Chocolate: Your raison d’être
Macaroons, éclairs, croissants, tarts… the French have an almost endless variety of ways to express their love of chocolate.
This love goes back many centuries, to when Anne of Austria brought chocolate to France with her marriage to King Louis XIII in 1615. At first chocolate was primarily drunk as a hot beverage, but chocolate bonbons, pastries and glaces soon exploded in popularity.
Perhaps the reputation of chocolate as an aphrodisiac had something to do with its popularity; even Louis XV’s mistress, Madame du Pompadour was said to eat and drink chocolate daily in an effort to keep up with the royal demands. Marie-Antoinette, of course, had her own personal chocolatier, who probably provided her with plenty of cake.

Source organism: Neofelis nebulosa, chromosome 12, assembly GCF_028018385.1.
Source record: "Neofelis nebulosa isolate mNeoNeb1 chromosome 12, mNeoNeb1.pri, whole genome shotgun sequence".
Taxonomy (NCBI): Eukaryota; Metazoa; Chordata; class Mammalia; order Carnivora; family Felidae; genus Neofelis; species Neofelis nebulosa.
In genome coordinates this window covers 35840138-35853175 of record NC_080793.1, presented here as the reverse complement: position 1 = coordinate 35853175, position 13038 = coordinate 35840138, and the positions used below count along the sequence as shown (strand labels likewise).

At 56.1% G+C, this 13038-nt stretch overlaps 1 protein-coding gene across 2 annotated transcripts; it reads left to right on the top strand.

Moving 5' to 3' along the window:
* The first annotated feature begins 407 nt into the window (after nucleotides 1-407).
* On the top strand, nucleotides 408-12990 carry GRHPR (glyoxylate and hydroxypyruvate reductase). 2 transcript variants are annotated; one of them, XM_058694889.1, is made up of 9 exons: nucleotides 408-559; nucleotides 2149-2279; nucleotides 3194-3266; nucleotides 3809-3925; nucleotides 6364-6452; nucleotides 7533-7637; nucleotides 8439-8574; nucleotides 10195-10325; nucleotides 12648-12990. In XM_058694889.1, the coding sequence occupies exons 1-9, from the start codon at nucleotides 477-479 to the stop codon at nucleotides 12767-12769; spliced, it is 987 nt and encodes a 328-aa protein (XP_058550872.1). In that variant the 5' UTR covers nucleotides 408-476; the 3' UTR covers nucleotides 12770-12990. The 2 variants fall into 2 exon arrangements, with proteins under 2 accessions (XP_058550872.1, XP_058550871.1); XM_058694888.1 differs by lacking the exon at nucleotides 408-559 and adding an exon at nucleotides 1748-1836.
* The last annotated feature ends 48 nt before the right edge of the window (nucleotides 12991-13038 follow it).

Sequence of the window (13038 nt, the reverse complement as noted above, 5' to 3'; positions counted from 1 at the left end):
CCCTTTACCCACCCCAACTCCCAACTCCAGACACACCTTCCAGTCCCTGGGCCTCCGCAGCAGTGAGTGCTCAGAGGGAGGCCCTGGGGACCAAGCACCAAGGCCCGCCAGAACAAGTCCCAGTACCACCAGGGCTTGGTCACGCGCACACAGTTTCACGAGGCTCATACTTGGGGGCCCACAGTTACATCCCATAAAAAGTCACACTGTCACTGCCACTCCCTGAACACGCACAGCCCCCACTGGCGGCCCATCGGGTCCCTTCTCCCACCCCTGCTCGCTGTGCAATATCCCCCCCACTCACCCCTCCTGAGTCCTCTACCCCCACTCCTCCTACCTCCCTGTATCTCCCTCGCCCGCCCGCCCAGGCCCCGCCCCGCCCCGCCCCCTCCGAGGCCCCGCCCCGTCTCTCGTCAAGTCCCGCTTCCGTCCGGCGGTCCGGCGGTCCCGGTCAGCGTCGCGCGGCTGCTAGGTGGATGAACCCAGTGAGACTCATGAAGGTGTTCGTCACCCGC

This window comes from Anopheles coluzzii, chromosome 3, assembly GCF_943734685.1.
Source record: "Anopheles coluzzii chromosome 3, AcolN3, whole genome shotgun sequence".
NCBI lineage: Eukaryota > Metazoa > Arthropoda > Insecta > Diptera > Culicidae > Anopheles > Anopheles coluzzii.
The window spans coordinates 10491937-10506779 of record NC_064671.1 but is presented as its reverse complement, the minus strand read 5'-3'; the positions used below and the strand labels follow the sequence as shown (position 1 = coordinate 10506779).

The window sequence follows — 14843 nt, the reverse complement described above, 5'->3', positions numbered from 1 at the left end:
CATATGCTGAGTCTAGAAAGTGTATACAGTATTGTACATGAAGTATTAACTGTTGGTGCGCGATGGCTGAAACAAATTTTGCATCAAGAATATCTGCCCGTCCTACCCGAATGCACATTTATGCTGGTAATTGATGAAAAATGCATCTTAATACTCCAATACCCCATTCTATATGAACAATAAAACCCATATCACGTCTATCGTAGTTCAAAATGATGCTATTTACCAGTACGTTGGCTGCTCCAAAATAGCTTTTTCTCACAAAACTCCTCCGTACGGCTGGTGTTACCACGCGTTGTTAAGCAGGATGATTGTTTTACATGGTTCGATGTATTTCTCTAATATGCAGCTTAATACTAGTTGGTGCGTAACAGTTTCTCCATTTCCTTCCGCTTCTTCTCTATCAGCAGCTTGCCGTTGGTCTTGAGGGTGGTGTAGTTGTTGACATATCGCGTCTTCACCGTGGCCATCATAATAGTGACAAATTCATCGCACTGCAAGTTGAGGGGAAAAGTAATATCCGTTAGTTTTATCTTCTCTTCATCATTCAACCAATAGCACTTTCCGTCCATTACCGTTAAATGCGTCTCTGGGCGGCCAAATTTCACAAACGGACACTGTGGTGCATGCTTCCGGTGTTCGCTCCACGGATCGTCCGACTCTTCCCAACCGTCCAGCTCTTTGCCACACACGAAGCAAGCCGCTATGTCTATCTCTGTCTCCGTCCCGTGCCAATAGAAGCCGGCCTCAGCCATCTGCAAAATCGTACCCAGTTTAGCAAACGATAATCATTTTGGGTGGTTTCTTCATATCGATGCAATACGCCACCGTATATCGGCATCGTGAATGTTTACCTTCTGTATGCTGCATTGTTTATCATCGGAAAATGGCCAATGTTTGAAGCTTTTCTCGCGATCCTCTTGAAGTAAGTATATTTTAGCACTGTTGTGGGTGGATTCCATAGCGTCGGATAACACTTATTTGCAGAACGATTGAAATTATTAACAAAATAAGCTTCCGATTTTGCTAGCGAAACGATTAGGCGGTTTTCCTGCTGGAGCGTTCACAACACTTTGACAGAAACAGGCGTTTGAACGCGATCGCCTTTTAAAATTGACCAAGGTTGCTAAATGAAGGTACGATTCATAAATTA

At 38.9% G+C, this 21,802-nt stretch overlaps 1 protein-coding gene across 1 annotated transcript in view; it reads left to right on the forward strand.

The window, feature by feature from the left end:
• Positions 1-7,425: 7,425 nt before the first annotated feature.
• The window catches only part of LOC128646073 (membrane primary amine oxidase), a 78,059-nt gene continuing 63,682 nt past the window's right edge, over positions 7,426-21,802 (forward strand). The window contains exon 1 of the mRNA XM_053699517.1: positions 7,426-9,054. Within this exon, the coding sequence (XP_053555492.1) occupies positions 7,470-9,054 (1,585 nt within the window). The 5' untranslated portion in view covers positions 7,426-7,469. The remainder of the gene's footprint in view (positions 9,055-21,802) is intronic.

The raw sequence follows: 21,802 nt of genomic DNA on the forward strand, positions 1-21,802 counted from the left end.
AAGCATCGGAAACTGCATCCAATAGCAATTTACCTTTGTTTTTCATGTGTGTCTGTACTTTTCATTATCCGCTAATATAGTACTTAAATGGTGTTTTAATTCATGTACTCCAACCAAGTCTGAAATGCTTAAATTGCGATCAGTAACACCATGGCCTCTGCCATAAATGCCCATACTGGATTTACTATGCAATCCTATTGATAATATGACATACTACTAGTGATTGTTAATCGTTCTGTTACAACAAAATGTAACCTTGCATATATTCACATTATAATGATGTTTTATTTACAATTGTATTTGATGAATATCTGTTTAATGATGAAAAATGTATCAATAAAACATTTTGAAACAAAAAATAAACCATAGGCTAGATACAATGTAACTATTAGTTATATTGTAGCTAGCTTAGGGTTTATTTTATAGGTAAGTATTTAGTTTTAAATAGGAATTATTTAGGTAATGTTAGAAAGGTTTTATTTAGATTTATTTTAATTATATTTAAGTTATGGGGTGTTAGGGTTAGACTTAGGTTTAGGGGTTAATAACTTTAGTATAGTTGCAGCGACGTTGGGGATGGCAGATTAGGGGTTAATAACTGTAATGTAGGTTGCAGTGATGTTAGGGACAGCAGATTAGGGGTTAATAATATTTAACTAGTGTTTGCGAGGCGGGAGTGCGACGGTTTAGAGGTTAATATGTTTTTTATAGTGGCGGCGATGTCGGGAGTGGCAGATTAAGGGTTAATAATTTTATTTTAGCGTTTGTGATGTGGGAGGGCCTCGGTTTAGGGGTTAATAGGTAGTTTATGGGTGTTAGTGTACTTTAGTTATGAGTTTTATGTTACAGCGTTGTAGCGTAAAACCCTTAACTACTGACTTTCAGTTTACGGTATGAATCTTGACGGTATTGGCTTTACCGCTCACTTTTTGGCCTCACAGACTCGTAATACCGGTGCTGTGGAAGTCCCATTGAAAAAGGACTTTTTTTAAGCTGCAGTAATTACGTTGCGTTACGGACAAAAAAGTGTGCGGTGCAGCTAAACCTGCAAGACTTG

Chocolate also became a fashionable pastime for the middle class
The very first chocolate shop opened in Paris in 1659, and cafes featuring chocolate-based food and drink began popping up all over Europe. By the 1800s, chocolates were widely sold as medicine to promote “health and vigor.”
Modern research suggests some merit to this idea; French dark chocolate is the world’s least sweet chocolate, but on the other hand it’s also the least fattening. Chocolate with higher than 70% cacao content has been linked to improved cardiovascular and digestive health.
So feel free to indulge in a cup of hot chocolate as an alternative to coffee or tea. Pair it with pain aux chocolat or a creamy, crunch chocolate macaron, even an escargot au chocolat – it’s good for you.
Maison Parisienne invites you to come speak the universal language of chocolate.
Copyright : Joy